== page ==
At Montpellier Danse, Leaning Into New Work as the Void Looms

At Montpellier Danse, Leaning Into New Work as the Void Looms

A second section opens with gentler, diffused lighting cocooning two men (Salvatore De Simone and Jasiah Marshall, both gorgeous), dressed in transparent white tops and trousers. Their long, tender duo, to calm, slow sound, is full of dynamic contrasts: high, balletic extensions, melting collapses, sharp jumps, delicate picky steps.

The men leave the stage hand-in-hand; we are back in a human world of emotion and connection, underscored by the pounding heartbeat sounds of the score as dancers crisscross the stage with clean, balletic jumps, and two women move in a cone of reddish light with slow, uncertain grace. The lights dim and the sound of breathing fills the air, the lights flaring with each breath. Mortality and vulnerability loom.

When the lights come up again, we’re underwater (or perhaps in amniotic fluid), in a hazy blue-lighted universe where dancers in short gauzy tunics form anemone-like flowering shapes with their hands and wrists. (The wordless singing sound here feels sentimental: The soundscape, created by Nicolas Becker and LEXX, uses artificial intelligence to recompose itself at each performance to create a “live” music effect.)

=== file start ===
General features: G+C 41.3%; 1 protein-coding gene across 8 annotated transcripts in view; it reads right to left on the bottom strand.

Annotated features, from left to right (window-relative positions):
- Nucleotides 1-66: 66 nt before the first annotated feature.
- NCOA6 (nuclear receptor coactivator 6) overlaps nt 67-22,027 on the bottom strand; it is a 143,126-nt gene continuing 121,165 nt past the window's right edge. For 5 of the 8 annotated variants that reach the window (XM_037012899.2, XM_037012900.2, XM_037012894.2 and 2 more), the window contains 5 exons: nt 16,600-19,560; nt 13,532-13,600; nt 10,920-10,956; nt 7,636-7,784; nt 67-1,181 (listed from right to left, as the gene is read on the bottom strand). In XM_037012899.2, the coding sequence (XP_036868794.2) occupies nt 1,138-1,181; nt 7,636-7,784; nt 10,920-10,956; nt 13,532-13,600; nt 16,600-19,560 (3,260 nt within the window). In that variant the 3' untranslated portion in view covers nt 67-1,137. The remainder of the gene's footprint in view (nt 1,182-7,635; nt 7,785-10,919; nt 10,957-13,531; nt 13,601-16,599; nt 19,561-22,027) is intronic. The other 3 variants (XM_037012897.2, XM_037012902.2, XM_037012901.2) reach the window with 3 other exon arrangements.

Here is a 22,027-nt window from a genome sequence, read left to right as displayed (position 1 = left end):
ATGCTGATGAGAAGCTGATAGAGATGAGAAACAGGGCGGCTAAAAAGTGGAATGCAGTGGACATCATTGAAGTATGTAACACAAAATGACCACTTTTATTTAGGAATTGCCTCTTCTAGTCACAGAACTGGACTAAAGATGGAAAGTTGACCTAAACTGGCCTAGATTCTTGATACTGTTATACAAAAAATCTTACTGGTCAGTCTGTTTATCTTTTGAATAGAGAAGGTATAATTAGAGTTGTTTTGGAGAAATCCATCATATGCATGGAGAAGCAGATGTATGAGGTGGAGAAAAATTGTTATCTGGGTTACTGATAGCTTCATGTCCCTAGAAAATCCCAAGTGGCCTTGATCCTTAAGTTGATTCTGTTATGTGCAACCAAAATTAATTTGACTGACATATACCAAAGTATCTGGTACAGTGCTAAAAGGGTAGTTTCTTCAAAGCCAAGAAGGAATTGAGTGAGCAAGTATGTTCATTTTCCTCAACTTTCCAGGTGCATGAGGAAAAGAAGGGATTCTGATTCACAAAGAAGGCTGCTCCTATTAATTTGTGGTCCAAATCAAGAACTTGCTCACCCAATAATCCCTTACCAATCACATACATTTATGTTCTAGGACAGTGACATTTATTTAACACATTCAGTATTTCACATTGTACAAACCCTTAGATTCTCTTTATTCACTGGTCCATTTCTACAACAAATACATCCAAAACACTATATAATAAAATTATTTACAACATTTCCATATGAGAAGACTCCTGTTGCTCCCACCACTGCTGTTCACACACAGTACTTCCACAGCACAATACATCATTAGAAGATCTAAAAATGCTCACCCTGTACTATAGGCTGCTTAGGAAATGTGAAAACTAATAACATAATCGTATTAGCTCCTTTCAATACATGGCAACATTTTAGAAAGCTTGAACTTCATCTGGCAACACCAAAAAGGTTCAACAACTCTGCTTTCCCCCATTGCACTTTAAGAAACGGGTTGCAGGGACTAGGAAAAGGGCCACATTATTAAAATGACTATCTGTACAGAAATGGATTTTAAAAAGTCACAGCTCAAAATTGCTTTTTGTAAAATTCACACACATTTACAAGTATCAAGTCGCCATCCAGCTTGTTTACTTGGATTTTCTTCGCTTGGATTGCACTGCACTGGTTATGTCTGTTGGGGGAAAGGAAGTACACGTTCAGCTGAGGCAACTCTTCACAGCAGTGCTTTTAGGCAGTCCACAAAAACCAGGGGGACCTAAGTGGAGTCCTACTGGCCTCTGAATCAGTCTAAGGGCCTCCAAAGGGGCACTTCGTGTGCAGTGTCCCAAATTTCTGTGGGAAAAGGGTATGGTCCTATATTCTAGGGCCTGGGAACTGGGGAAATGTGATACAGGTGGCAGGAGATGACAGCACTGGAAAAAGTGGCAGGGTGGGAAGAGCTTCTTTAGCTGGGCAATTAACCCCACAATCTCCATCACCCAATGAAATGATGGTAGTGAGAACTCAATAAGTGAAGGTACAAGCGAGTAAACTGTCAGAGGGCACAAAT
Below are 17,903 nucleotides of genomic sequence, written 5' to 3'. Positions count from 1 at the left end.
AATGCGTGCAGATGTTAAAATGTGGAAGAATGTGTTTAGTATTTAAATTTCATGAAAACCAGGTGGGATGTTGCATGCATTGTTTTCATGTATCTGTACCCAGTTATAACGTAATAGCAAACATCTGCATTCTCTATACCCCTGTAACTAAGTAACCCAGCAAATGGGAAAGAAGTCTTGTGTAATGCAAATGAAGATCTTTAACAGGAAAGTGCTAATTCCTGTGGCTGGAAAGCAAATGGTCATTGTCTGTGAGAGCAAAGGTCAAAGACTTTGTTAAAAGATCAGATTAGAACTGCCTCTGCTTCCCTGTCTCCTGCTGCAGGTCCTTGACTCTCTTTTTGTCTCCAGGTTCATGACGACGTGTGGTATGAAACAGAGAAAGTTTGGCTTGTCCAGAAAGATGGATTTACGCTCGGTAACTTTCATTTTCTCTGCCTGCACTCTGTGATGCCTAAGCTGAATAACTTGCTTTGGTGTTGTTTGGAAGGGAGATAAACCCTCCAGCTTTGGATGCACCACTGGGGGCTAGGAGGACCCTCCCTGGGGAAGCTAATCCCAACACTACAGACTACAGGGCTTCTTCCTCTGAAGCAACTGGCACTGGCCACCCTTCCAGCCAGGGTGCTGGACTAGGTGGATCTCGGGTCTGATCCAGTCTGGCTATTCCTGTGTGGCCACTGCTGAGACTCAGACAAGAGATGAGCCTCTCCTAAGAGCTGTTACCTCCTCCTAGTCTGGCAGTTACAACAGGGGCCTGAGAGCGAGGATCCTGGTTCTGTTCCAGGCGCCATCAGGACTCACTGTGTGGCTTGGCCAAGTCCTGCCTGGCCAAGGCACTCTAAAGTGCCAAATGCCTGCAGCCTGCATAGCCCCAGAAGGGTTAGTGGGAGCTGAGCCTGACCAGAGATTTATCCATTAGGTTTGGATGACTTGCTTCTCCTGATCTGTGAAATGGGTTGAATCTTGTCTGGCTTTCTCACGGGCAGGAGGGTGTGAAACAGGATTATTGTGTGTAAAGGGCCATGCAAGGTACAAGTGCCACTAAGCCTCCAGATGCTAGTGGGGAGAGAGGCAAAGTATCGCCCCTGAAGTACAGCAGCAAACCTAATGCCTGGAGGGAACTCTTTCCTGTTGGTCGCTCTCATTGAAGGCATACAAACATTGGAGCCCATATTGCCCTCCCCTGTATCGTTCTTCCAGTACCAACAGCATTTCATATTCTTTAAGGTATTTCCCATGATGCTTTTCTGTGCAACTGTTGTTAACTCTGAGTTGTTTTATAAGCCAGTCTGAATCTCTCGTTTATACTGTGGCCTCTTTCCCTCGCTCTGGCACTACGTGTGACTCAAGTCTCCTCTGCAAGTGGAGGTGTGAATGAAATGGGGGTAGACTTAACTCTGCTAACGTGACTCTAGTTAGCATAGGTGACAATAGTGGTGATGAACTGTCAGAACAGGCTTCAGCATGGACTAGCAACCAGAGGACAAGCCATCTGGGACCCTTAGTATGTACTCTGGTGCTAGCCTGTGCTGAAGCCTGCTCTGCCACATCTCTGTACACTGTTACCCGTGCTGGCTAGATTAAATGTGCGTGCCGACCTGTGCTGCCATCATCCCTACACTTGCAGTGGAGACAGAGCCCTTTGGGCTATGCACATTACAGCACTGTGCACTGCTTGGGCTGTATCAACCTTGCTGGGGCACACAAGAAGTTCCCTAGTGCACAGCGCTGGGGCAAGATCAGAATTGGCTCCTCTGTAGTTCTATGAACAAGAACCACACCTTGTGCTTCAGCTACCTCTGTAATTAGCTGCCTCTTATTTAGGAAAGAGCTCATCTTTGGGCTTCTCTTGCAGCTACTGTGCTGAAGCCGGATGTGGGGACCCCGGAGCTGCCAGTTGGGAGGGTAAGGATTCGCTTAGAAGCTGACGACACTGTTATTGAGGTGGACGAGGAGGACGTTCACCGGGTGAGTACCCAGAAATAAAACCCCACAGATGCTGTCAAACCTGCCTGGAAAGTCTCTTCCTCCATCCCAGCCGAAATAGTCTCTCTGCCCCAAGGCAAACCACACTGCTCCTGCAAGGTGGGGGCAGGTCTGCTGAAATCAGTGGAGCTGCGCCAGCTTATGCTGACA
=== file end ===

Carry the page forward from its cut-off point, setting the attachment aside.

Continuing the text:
That movement expands to full-body swaying, curving, back-bending groupings. But by the end of “Deepstaria,” McGregor has moved back into kinetic overdrive, amplified by flickering lights that create a rain-like effect. It’s beautiful and it’s too much. Relief comes with a final, lyrical, tentative solo from Rebecca Bassett-Graham, before she walks toward the black depths of the stage.

Like many McGregor works, “Deepstaria” can feel overloaded. But there is something deeply touching here in the presentation of the human body — so small and frail amid the voids beyond our knowledge and imaginative grasp, yet also so ingenious, resolute and brave.

Also on the opening weekend came a recent work from the Berlin-based, South African choreographer Robyn Orlin, “how in salts desert is it possible to blossom,” which uses the talents of the Garage Dance Ensemble and the uKhoiKhoi musical duo, from a small town in the semidesert region of the Northern Cape. (The title comes from the magnificent display of wildflowers that bloom there every spring.)

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